Monday, February 27, 2012

Paella Breakfast at Cafe Medina

Cafe Medina on Urbanspoon
I wanted to try something other than ham, eggs, and toast for breakfast (since I can just as easily get that at home), and there just aren't that many interesting breakfast places. The Medina Cafe definitely has a different take on it, with its mix of international cuisine though originally (and apparently still) famous for its Belgian waffles, now ringing in at $3.15 each -- and that's without any toppings, which are $1 extra.
I feel it is a sad commentary on North American price inflation when a waffle is not overpriced at $3.15 in downtown Vancouver as a brownie in Starbucks might well be similarly priced. And that's without loading it with any expectations for that price tag.

There's often talk of a line-up at the Medina Cafe, and if you go a bit later in the morning (say, 10am on Friday morning), there will be. But my friend and I got in just after 9 am just last Friday, and although the main room was packed, there was still some seating in the "back room" -- which basically means going into the guts of the building to emerge in the back dining room of Chambar next door. Why they don't just open up Chambar as well is a bit of a mystery. Anyway, what you see through the window is only about 1/3rd of the available seating. In the back, the tables are tight together so that friendly neighbours might have to budge them a bit for you to slide your ass in and out of the narrow space in between. But at least the tables are wide so there isn't the Skytrain-seating feel.

The breakfast menu looks horribly overpriced, and some of it probably is. Bacon for $5? Really? Is that half a small pig? But everybody raves about this place, so okay, let's try it (uh, not the bacon, maybe). I went with the "served all day" Paella and a White Chocolate Pistachio Rosewater Mocha.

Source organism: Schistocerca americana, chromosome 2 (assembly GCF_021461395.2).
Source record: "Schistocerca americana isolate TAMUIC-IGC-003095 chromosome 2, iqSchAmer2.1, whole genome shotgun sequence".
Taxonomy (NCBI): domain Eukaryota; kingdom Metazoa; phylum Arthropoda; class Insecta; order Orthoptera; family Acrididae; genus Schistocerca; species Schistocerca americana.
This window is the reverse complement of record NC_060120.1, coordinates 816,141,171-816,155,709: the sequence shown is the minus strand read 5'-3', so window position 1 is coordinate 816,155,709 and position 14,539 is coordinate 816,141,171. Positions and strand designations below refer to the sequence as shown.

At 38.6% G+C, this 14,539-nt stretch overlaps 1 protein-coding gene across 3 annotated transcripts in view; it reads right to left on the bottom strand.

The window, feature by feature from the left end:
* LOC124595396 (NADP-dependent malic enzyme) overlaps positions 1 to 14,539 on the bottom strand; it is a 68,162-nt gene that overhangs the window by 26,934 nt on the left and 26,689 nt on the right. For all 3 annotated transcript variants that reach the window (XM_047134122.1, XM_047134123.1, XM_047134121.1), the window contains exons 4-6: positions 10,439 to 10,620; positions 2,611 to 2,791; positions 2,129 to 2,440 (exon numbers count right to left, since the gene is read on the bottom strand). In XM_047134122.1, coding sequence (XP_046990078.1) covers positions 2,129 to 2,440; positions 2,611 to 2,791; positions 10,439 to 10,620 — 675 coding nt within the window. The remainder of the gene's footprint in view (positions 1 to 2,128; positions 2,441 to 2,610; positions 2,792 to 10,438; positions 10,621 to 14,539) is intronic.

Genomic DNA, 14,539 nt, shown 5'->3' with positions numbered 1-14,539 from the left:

About the Mocha: Yes, that's what it says on the paper menu -- all three things supposedly in the mocha. I was a tad worried about how much rosewater would be in it, since I'm not good with too much rosewater and find it too pungent for my tastes.
Sadly, I didn't have to worry about it as all, since the mocha tasted like mocha. Not even a hint of rosewater or pistachio.
When the bill came later, it read, "12 oz Mocha 3.35" and on a separate line, "white choc 0.67". Where's my pistachio? Where's the rosewater? If the menu meant three separate options for the mocha, I think the server should have let me know up front, and in any case advised me later before filling my order.
Yes, it's a busy morning with lots of people waiting. But I read her the order right off their in-house paper menu -- which listed all three items on one line and with no commas -- so I think the restaurant has to take responsibility for how they worded the menu.
Anyway, before you order any special mocha here, ASK FIRST about what you're really going to get.

If you've had a paella at a Spanish restaurant, such as the supposedly-very-authentic La Bodega, you might be thinking that you're going to get for your $12 a good sized pan of flavourful rice and goodies stewed right in it. At Cafe Medina... not quite.
First, they use orzo, which is rice-like pasta. But it's not rice. It's lighter and softer. It's also not so packed and heavy as the broth-infused rice in a "regular" paella. So when the deep-dish cast iron frying pan comes to your table, don't panic at what looks like a heavy $12 dinner-sized portion because it's really not.
The orzo is fluffy and under the fluffy watercress salad, so really the whole thing looks a lot bigger than it is. There are a few slices of chorizo (sausage), but not so much as to make it a significant amount of meat here.
Overall it was quite tasty, and made for a satisfying and not over-filling breakfast portion. At $12, I think it's priced high enough to be fair, and not overpriced considering what's in it. Whether you're willing to pay this for breakfast is a different story.
TIP: If you order this, ask for a spoon right away when you order it. The table cutlery has a fork and knife; no spoon. It's better to have a spoon for the orzo.

I think the Medina Cafe works better as brunch than breakfast, especially if you're the type to substitute breakfast and lunch for a single brunch, since $12 for a single breakfast item, or $20 for breakfast with one beverage, tax, and tip is asking quite a lot.

If you're looking for an alternative, or just daunted by the lineup, you could walk a bit down the street to The Dirty Apron, also run by the folks behind Chambar and the Medina Cafe. They had a dead-quiet deli with an absolutely wonderful aroma in the air. It's less exotic fare, and the price won't be much less, but hopefully the quality will be there to justify it. I've put it down on my to-dine list.

1 comment:

  1. Stopped going here after several times of trying things on the menu. Overpriced, overhyped... Who puts hot coffee in a juice glass?

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